The first thing to know about uphill cycling is that it’s difficult. There’s no escaping that fact, so it’s better to acknowledge it, accept it and move straight onto the business of how to make it easier.

How can I bike uphill without getting tired?

If you’re struggling with hills the first thing to check is your equipment. Not only to massage your ego a little bit but because it’s the fastest and easiest thing to address. After all, building fitness isn’t as easy as raising a seat or pumping up your tires.

Speaking of which, these are the very first things you’ll want to check. Improving your ability to cycle uphill can be a simple matter of checking your tire pressure and ensuring they are inflated adequately. Running at low pressure can really reduce the efficiency of your pedal strokes, after all, it’s your tire that’s transferring this energy to the ground.

Another simple fix could be the height of your seat, as this will affect the extension of your leg and thus the amount of power you can generate per stroke.

As a rough guide, you want to make sure that when you reach the bottom of your pedal stroke, that your leg and knee isn’t quite fully extended, but isn’t too far away from fully extended either. This will ensure you’re getting the maximum amount of force out of each push.

If you’re still having issues with your uphill performance it might be worth looking at whether you’re using a bike that is holding you back.

Generally speaking, bikes that are fully rigid with road bike geometry make climbing the most comfortable. If you’re using a mountain bike that has suspension forks or a rear shock you should check whether or not they have the ability to lockout or adjust the rebound, which will make them stiff and help prevent energy from being wasted as your suspension absorbs some of your momentum.

In a similar vein, you may be using tires that are less well suited to uphill cycling. Generally, the thicker the tire and the more aggressive its tread, the harder it will be to pedal uphill with.

This is why road bikes and hybrid bikes have relatively narrow tires, to reduce friction, as tarmac tends to give plenty of traction even with thin tires. Mountain bikes on the other hand have thicker tires to maintain traction off-road, however, they can feel sluggish and create too much resistance when climbing.

You should also make sure that your position on the bike is correct. The best position for most uphill riding will have you hiked up towards the front of your saddle, and leaning towards the handlebars.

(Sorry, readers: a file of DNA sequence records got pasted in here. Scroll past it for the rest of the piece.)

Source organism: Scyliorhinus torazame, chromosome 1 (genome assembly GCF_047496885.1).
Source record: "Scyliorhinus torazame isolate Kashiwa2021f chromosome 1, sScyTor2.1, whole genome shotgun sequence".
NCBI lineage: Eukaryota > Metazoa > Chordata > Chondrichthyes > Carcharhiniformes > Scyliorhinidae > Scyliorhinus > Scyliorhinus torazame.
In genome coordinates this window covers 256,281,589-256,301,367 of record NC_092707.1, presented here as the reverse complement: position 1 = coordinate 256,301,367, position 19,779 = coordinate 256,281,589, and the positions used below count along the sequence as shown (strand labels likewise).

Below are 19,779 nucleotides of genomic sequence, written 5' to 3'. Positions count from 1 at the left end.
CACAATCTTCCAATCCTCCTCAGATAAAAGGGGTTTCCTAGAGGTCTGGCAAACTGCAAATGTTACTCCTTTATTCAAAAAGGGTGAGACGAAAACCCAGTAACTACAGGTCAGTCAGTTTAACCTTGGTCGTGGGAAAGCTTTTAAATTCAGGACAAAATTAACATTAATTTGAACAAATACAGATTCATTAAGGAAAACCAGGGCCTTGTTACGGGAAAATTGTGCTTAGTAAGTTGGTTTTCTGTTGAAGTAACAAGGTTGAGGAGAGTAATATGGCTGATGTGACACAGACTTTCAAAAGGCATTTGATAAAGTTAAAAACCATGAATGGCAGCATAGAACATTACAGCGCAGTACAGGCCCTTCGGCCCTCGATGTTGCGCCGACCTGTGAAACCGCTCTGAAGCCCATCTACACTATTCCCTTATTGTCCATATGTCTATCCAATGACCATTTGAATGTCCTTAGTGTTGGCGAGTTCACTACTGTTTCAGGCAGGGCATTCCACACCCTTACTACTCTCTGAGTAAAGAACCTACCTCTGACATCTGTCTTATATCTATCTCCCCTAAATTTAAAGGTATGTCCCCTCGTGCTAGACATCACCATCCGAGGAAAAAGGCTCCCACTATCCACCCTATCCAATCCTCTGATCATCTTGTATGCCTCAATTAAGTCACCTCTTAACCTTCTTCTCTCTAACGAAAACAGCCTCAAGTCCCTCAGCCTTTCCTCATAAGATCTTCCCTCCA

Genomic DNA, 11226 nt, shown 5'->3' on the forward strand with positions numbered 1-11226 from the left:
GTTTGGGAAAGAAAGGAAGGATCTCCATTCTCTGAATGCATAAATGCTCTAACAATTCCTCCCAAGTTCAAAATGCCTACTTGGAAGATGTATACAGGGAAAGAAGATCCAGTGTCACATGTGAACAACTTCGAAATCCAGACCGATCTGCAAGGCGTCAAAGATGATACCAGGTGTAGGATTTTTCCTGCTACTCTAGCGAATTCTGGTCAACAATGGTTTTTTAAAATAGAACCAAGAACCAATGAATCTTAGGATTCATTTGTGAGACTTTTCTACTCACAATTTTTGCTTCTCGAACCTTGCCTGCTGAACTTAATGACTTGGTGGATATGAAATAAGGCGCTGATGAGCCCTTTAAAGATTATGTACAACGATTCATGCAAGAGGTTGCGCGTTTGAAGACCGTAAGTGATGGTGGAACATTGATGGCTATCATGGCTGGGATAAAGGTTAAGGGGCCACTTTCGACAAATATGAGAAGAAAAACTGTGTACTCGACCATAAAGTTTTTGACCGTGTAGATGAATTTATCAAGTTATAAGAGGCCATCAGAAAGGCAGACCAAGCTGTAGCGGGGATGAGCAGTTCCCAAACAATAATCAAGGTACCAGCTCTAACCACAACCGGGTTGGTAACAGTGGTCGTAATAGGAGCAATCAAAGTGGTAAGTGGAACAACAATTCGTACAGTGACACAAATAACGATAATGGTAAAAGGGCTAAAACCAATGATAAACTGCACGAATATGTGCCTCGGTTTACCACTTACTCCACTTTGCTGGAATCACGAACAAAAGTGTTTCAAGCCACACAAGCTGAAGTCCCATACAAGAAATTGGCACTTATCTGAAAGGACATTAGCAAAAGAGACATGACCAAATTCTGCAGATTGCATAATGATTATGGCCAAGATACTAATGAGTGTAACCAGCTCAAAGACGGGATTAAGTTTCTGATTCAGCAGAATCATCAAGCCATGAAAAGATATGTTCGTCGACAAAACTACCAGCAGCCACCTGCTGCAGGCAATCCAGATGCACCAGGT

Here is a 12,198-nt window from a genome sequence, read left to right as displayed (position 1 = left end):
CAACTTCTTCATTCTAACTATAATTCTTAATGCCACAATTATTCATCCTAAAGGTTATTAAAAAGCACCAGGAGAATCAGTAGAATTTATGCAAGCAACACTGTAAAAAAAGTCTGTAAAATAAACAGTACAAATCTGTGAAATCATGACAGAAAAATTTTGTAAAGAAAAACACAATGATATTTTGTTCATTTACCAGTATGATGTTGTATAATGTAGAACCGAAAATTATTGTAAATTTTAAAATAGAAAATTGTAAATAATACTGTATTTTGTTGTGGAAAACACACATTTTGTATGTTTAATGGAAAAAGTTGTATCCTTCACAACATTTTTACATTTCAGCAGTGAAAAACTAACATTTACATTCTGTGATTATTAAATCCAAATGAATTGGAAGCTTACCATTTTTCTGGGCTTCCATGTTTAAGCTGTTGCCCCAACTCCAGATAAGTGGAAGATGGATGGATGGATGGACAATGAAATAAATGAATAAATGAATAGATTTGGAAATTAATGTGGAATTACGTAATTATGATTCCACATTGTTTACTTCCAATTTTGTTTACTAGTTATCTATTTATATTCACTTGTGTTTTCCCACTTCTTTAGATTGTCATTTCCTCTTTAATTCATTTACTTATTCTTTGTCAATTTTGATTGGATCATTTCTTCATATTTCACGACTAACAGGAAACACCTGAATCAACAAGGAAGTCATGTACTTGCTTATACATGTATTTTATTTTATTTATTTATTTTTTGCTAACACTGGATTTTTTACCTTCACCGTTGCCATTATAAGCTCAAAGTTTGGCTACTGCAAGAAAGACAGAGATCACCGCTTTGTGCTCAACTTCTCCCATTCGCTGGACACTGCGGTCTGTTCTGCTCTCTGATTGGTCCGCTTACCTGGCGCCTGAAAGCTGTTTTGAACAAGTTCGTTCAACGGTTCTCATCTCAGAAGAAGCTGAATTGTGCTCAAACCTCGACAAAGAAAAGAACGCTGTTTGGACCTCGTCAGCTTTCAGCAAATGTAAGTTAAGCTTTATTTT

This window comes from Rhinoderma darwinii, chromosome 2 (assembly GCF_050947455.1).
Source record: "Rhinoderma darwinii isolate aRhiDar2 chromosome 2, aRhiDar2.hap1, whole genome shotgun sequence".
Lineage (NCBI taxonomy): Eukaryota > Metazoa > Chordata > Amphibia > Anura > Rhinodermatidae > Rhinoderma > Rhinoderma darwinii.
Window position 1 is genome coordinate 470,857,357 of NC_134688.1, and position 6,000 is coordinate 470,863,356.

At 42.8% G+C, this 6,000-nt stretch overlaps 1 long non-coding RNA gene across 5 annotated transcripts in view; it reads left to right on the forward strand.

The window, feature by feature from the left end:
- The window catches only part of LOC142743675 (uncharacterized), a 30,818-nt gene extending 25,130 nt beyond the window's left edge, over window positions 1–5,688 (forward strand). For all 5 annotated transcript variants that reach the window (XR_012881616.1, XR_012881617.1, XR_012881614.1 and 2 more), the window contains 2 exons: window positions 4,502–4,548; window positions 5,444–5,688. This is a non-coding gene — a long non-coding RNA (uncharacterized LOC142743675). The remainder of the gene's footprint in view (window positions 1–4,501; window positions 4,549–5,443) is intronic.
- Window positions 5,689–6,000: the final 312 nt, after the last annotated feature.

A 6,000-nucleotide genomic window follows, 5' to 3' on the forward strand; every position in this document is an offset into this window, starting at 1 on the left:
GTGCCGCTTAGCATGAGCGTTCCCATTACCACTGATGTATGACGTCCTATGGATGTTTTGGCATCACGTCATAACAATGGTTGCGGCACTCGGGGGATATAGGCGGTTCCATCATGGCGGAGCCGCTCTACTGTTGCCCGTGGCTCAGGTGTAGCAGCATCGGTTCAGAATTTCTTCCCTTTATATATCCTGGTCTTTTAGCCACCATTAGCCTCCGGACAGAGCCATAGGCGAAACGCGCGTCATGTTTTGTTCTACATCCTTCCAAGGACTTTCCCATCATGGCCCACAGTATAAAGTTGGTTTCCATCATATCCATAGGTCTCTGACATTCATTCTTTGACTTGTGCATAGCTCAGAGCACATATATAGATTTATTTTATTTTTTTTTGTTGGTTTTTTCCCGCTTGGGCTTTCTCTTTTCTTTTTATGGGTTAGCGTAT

The amount you lean forward will increase with the steepness of the hill, until during very steep climbs when you may need to get up out of the saddle entirely and lead over the handlebars.

This positioning keeps both your keeps turning and helps with traction at both ends, preventing your front wheel from lifting off the ground and making you lose control.

If you’re willing to be a bit more elaborate or have the budget for it, looking at your gear set up could be an option too. You might well have a groupset that isn’t giving you enough gears to drop into during steep climbs. Be aware that this isn’t always a very cheap option, however.

A final thing to consider may be clip-in pedals, as these allow you to benefit from pulling the pedals up as well as pushing them down, allowing you to use different muscles on both sides of the pedal stroke.

Finally, and reluctantly, we have to address the elephant in the room. The most important thing that will improve your ability to ride uphills is you. The more you ride and the fitter you get the easier hills will become.

Before long hills you used to struggle with will become less and less daunting so stick with it!

Are road bikes easier to ride uphill?

Road bikes are certainly easier to ride uphill, providing you’re riding uphill on an actual road. Trying to ride a road bike up even a slightly rocky firebreak or path will really impede your stability and isn’t advisable.

However, on a relatively smooth road, road bikes will definitely make your uphill riding a little more comfortable. This is because the whole shape and geometry of your bike are designed to be as comfortable as possible for transferring power to the pedals.

Road bikes are also very often extremely light and aerodynamic. A light bike makes it lose less momentum to gravity, improving your rolling speed and pedal efficiency, while an aerodynamic bike cuts through the air much more easily, reducing air resistance and drag.

Road bikes also tend to have a wider selection of gears meaning you’ll be able to keep your pedal cadence high and have somewhere to fall back to if the hills get extremely steep.